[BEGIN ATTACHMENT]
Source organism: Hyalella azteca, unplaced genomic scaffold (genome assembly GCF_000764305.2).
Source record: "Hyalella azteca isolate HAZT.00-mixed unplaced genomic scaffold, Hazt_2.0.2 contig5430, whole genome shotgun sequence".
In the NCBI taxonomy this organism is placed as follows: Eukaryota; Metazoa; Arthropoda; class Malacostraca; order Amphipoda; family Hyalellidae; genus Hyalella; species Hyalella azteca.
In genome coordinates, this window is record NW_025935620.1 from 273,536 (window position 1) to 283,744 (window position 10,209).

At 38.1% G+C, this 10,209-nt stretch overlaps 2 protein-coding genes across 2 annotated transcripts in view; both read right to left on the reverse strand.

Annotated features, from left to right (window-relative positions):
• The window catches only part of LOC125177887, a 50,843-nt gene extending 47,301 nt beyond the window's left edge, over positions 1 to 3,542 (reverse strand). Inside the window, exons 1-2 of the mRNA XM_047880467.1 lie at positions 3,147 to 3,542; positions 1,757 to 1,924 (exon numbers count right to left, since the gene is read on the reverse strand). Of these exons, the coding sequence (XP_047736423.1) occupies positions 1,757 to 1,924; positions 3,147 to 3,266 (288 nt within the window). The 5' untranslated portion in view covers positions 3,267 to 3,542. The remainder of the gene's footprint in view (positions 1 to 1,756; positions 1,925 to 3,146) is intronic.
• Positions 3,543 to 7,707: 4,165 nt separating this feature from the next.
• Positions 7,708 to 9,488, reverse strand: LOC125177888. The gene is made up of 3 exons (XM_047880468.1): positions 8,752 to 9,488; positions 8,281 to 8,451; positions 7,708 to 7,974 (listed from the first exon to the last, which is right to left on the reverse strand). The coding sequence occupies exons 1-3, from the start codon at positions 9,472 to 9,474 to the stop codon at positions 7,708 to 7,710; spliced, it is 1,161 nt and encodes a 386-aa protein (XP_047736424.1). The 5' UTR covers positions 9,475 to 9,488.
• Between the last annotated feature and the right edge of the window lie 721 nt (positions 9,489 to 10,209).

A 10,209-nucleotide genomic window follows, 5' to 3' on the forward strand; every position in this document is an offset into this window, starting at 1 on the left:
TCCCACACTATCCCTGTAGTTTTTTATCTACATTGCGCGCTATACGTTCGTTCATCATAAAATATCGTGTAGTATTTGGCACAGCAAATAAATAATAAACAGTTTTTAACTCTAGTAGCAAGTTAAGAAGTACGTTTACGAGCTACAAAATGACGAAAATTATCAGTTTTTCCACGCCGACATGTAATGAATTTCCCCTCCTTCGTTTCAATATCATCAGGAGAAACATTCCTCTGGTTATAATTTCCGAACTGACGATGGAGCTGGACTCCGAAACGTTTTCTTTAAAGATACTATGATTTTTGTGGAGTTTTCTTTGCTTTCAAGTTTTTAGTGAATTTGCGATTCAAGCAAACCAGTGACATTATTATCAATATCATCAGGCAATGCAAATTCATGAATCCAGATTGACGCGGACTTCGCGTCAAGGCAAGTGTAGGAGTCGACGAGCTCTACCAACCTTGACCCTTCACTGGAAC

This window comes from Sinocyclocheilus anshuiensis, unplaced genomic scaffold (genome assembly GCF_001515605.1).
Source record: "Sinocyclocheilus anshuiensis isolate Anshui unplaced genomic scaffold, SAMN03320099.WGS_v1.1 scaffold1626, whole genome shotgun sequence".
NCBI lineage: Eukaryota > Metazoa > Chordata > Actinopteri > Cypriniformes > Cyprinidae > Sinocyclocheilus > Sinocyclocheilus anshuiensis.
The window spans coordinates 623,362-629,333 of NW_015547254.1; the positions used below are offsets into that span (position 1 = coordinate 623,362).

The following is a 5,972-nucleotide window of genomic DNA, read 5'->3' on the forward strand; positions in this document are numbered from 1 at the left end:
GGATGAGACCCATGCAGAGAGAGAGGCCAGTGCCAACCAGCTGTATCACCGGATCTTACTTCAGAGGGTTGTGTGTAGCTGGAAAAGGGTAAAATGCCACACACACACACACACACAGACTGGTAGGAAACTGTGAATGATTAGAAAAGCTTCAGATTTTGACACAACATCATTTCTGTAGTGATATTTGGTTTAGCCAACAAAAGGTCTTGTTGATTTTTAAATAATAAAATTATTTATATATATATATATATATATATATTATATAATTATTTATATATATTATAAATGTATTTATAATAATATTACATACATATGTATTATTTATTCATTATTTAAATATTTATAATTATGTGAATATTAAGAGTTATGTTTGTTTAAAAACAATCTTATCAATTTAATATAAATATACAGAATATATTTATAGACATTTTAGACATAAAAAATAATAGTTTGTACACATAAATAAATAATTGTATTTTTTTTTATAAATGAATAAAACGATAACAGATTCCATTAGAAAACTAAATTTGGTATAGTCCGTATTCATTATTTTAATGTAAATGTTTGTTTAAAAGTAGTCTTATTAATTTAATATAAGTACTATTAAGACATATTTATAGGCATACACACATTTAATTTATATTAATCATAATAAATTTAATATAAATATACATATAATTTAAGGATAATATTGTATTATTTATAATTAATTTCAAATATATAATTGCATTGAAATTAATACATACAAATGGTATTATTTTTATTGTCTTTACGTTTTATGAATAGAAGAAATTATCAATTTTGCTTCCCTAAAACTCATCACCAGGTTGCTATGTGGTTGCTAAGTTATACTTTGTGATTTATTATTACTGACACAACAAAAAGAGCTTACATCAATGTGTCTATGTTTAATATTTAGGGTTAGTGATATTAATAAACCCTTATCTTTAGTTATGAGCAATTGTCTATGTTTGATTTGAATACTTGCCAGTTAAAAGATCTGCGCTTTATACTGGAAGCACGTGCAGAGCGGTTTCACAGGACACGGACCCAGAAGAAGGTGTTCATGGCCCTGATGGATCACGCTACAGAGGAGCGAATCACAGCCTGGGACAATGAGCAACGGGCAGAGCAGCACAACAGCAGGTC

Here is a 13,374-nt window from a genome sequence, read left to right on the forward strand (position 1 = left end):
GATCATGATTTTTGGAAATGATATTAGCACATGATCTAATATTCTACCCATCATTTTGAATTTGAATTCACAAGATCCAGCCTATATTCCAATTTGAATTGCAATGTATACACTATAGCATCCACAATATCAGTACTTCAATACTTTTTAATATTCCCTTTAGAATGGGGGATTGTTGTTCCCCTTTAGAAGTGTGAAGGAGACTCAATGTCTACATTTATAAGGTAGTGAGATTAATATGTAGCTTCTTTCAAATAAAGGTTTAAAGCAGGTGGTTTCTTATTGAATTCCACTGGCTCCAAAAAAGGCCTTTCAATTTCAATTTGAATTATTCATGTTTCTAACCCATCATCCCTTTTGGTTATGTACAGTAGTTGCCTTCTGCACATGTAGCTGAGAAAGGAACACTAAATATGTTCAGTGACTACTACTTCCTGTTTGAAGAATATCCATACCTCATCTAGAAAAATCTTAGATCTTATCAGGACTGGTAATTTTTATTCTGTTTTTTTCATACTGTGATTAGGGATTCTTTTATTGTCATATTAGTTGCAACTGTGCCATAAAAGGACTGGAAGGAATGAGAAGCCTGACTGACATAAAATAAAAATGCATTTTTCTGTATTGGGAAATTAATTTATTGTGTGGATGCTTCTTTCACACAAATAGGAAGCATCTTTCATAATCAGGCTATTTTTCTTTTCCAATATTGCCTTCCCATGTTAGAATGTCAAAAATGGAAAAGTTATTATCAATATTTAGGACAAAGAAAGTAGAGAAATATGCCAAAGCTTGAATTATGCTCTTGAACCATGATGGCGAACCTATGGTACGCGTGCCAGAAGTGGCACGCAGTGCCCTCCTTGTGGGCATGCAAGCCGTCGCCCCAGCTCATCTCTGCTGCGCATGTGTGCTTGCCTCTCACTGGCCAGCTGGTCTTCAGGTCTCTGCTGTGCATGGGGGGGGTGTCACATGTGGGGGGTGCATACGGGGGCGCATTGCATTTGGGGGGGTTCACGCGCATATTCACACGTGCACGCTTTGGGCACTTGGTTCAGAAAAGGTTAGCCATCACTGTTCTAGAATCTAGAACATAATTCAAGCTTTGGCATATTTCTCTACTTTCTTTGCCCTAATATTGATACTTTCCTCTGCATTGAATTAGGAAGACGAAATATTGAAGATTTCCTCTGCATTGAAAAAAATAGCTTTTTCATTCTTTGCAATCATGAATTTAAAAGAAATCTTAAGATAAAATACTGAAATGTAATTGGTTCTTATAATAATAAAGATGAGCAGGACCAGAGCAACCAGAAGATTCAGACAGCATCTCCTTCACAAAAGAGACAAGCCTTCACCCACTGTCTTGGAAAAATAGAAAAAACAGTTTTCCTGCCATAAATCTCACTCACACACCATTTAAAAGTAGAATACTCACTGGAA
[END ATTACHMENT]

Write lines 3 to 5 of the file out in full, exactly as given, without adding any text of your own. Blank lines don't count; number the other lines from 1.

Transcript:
In the NCBI taxonomy this organism is placed as follows: Eukaryota; Metazoa; Arthropoda; class Malacostraca; order Amphipoda; family Hyalellidae; genus Hyalella; species Hyalella azteca.
In genome coordinates, this window is record NW_025935620.1 from 273,536 (window position 1) to 283,744 (window position 10,209).

At 38.1% G+C, this 10,209-nt stretch overlaps 2 protein-coding genes across 2 annotated transcripts in view; both read right to left on the reverse strand.